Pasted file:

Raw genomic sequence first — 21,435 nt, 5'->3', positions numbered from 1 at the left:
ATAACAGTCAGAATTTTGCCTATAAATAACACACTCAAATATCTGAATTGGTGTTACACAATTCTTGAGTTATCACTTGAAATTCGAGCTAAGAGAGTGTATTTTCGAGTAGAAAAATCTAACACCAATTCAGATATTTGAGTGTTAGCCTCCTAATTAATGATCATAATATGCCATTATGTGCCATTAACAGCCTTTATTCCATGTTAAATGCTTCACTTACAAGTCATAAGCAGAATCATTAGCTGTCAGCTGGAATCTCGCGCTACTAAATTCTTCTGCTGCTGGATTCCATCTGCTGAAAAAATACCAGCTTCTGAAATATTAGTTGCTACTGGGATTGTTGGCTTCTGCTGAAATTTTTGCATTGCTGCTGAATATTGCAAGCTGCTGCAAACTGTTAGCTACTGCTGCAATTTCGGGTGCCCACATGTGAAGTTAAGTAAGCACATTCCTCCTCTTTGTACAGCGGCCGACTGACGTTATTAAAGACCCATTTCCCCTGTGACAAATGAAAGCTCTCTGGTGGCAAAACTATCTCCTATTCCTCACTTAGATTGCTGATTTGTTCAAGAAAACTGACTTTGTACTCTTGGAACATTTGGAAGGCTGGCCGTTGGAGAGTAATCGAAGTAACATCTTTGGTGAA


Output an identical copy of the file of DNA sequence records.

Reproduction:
Raw genomic sequence first — 21,435 nt, 5'->3', positions numbered from 1 at the left:
ATAACAGTCAGAATTTTGCCTATAAATAACACACTCAAATATCTGAATTGGTGTTACACAATTCTTGAGTTATCACTTGAAATTCGAGCTAAGAGAGTGTATTTTCGAGTAGAAAAATCTAACACCAATTCAGATATTTGAGTGTTAGCCTCCTAATTAATGATCATAATATGCCATTATGTGCCATTAACAGCCTTTATTCCATGTTAAATGCTTCACTTACAAGTCATAAGCAGAATCATTAGCTGTCAGCTGGAATCTCGCGCTACTAAATTCTTCTGCTGCTGGATTCCATCTGCTGAAAAAATACCAGCTTCTGAAATATTAGTTGCTACTGGGATTGTTGGCTTCTGCTGAAATTTTTGCATTGCTGCTGAATATTGCAAGCTGCTGCAAACTGTTAGCTACTGCTGCAATTTCGGGTGCCCACATGTGAAGTTAAGTAAGCACATTCCTCCTCTTTGTACAGCGGCCGACTGACGTTATTAAAGACCCATTTCCCCTGTGACAAATGAAAGCTCTCTGGTGGCAAAACTATCTCCTATTCCTCACTTAGATTGCTGATTTGTTCAAGAAAACTGACTTTGTACTCTTGGAACATTTGGAAGGCTGGCCGTTGGAGAGTAATCGAAGTAACATCTTTGGTGAA